With that said, here are a few dress code provisions that will almost certainly get you in trouble:

  1. Women’s skirts should be no more than __ inches above the knee. The first time I saw this provision (when I still wore skirts above my much younger knees) the proscribed length was 4” above the knee. I thought that could end up being pretty short (depending on how tall you are). More importantly, the last thing I wanted was a supervisor measuring a skirt (mine or anyone else’s). Not surprisingly, this policy was selectively enforced (which is how it landed on my desk in an EEOC charge). Just say skirts should not be too short or revealing—then address problems.
  2. No earrings on males. Once you raise a different standard for men and women, you could get a challenge. Think about whether it would be just as effective to limit all earrings to one per ear that don’t drop below the ear lobe. If you want to prohibit earrings on males, just be sure it is important to your business.
  3. No jewelry (except a wedding ring). It’s the “except” that gets you in trouble. This is clearly not a safety concern (because a wedding ring would present the same safety issue). It opens you up to challenges (e.g., my nose ring is part of my religious observance, my promise ring to my same sex partner, etc.). Do you really need the except?
  4. Employees must wear appropriate undergarments. Okay—this wasn’t actually in a corporate dress code, it was in the dress code for the maximum security prison I visited last month. However, if your dress code doesn’t say that people have to wear appropriate undergarments, does that mean the woman who is obviously unencumbered by a brassiere (much to the chagrin of her female coworkers) doesn’t have to wear one? Of course not. If your dress code talks about being professionally or appropriately dressed, talk with the employee about what you expect.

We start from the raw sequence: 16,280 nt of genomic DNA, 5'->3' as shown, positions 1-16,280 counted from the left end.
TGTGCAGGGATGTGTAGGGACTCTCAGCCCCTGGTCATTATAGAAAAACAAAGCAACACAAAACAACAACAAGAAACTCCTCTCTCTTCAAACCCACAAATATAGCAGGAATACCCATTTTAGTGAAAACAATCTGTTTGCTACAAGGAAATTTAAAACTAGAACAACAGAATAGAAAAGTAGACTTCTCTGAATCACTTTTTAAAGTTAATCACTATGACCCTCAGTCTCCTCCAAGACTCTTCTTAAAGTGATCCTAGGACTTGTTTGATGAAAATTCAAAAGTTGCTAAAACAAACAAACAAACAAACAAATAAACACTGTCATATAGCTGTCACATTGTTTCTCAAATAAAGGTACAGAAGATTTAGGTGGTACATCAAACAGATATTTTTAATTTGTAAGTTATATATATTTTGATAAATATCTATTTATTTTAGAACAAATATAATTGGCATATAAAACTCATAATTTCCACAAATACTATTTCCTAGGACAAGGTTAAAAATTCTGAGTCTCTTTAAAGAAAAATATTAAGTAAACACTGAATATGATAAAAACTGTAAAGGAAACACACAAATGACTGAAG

Why is this so hard? Because we want our employees to convey a certain look—it may be professional or tech or casual—but we want a look. We also, curiously, are all talking about diversity—which is kind of the antithesis of the conformity that a dress code suggests.

So—save yourself some grief and come up with a dress code that does what you want it to do and enforce it—or chuck it altogether.

Anxiety, Absenteeism, and the ADA

Telemarketer and supervisorAs accommodating and flexible as the Americans with Disabilities Act (ADA) compels employers to be, the harsh reality is that there are some jobs that a person with certain disabilities simply cannot do. When an employee suffering from a disability can no longer perform the essential functions of her job with or without a reasonable accommodation, the ADA allows her employer to terminate her. Although this rule may be more easily applied when dealing with a physical disability that prevents an employee from completing critical tasks, it also holds true for an employee with a mental or emotional disability, particularly one that prevents her from working at all. The Sixth Circuit made this crystal clear in Williams v. AT&T Mobility Services LLC.

The Williams case involved an AT&T customer service representative (CSR) who suffered from depression and anxiety attacks that caused her to frequently miss work. Because of her excessive absenteeism, AT&T terminated Williams for job abandonment and violating the attendance policy. Williams sued AT&T under the ADA for failing to provide a reasonable accommodation, failing to engage in the interactive process, and terminating her based on her disability. The U.S. District Court for the Western District of Tennessee granted summary judgment to AT&T as to all of Williams’s claims. Williams appealed, arguing that she could have performed her job despite her depression and anxiety attacks if AT&T had given her leave from work for treatment, flexible scheduling, and additional breaks during her shifts. The Sixth Circuit disagreed.

First: Regular Attendance Was an Essential Job Function.

Citing EEOC v. Ford Motor Co., the Sixth Circuit first explained that regular attendance qualified as an essential job function, so employees with excessive absences were not qualified individuals under the ADA because they failed to perform that essential function (i.e., regularly attend their jobs). Considering AT&T’s strict Attendance Guidelines and declarations from two AT&T managers regarding the CSR position, the Sixth Circuit held that regular attendance was an essential function of the CSR position. The court noted Williams’s poor attendance record, including being absent from work for entire months in two different years, taking a six-month leave and nearly three-month leave, and not getting her unscheduled absences approved for short-term disability leave. Given this record, the Sixth Circuit held that Williams could not perform the essential function of regularly attending her job and was not qualified to be a CSR without a reasonable accommodation.